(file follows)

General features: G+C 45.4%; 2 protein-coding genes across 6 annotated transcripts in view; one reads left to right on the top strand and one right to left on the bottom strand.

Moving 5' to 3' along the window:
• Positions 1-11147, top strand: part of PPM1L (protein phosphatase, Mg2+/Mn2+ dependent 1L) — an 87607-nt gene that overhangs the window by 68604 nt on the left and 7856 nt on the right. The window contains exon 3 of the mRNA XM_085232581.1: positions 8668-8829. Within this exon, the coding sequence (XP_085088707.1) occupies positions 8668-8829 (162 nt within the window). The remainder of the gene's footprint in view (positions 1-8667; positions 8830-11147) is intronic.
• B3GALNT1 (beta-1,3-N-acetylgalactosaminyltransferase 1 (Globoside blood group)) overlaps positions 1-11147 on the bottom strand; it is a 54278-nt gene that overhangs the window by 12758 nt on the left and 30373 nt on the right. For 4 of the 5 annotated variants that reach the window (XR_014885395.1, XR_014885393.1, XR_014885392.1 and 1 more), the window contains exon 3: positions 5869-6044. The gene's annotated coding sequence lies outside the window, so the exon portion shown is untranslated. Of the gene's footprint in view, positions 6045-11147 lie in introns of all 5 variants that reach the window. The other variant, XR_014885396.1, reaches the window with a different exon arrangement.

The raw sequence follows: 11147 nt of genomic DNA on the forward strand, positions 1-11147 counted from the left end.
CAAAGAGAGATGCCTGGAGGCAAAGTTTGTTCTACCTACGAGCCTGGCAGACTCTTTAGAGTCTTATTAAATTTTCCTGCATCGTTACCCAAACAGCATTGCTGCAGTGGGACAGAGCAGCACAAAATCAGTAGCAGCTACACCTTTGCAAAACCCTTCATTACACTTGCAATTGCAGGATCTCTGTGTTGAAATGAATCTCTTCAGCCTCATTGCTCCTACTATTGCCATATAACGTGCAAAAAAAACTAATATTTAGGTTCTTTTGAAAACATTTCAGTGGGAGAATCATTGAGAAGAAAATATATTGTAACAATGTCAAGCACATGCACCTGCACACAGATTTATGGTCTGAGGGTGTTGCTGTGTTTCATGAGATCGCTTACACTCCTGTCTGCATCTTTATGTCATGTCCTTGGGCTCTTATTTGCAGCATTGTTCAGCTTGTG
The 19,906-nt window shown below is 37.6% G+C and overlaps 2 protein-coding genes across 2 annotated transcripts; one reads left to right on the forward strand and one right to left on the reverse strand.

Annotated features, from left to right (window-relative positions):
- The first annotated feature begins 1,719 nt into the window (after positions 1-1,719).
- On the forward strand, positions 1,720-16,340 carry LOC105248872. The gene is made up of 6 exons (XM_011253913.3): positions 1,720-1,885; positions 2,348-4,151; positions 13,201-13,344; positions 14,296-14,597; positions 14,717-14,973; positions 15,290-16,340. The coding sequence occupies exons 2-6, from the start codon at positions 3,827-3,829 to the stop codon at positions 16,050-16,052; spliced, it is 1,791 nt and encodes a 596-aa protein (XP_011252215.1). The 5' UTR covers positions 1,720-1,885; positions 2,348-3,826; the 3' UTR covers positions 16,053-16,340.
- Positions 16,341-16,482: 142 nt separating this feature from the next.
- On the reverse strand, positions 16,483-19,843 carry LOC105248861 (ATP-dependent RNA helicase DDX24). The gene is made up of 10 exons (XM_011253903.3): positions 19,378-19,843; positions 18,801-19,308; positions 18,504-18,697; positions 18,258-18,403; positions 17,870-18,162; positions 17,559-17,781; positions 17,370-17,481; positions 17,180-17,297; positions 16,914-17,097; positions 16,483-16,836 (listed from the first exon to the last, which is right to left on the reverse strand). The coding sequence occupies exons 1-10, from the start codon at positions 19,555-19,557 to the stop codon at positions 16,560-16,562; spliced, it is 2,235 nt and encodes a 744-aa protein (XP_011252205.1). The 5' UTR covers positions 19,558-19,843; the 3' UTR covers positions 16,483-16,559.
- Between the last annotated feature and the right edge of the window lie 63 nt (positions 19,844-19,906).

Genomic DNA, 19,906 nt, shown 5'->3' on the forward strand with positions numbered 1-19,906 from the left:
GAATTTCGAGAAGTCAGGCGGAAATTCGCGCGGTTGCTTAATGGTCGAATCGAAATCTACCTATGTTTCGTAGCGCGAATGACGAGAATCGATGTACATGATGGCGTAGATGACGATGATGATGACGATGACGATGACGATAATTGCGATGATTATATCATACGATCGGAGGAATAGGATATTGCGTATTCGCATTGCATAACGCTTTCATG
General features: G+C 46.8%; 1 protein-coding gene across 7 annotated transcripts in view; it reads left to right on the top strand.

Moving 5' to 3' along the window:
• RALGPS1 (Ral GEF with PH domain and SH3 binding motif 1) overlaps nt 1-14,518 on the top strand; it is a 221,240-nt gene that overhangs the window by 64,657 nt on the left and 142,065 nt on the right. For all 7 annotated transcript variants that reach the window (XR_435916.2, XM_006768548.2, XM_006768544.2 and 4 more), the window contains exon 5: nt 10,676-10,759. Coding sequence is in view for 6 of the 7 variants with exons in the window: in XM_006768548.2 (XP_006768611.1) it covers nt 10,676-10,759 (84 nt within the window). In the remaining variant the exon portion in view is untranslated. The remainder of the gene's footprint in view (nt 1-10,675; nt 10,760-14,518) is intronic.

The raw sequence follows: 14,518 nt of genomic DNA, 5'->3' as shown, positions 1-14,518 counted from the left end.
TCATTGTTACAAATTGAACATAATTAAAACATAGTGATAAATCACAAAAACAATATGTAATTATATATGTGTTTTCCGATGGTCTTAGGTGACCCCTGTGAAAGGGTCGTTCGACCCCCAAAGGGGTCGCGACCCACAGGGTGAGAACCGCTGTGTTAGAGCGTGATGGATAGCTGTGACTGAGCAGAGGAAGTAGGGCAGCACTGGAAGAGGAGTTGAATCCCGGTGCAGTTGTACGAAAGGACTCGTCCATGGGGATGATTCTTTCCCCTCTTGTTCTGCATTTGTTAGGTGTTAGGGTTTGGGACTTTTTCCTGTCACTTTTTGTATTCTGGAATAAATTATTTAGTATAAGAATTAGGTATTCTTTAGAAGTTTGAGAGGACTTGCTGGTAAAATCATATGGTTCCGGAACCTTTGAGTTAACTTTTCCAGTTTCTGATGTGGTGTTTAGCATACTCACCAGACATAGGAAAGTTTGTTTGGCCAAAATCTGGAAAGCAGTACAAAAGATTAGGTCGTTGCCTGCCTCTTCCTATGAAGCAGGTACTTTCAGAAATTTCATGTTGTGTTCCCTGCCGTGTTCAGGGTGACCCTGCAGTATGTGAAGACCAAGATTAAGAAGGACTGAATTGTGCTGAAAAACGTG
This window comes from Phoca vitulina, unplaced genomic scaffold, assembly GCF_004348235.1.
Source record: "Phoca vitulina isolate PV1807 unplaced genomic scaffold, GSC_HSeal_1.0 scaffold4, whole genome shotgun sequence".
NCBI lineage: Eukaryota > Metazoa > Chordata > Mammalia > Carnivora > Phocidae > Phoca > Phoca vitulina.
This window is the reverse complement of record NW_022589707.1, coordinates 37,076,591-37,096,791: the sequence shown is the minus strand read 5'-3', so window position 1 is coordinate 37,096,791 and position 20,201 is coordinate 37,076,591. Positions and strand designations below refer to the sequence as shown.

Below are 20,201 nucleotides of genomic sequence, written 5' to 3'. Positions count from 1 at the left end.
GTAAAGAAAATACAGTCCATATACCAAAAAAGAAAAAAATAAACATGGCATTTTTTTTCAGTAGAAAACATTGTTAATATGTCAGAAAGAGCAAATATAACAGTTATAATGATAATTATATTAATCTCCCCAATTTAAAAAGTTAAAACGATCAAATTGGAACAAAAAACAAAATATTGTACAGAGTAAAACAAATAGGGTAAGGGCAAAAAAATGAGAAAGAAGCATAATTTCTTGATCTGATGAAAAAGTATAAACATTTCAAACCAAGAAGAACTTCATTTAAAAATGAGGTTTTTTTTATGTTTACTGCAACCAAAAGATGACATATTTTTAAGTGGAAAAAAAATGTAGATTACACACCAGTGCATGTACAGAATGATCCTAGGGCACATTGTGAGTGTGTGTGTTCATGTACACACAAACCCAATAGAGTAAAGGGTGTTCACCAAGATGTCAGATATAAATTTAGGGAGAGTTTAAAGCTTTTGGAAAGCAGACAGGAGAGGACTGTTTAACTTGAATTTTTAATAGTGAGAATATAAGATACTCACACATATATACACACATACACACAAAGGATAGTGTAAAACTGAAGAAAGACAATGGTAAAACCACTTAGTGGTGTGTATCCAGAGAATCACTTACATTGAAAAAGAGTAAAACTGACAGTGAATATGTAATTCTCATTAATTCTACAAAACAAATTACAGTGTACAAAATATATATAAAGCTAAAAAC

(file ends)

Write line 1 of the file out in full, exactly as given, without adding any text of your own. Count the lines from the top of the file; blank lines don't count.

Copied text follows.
General features: G+C 45.4%; 2 protein-coding genes across 6 annotated transcripts in view; one reads left to right on the top strand and one right to left on the bottom strand.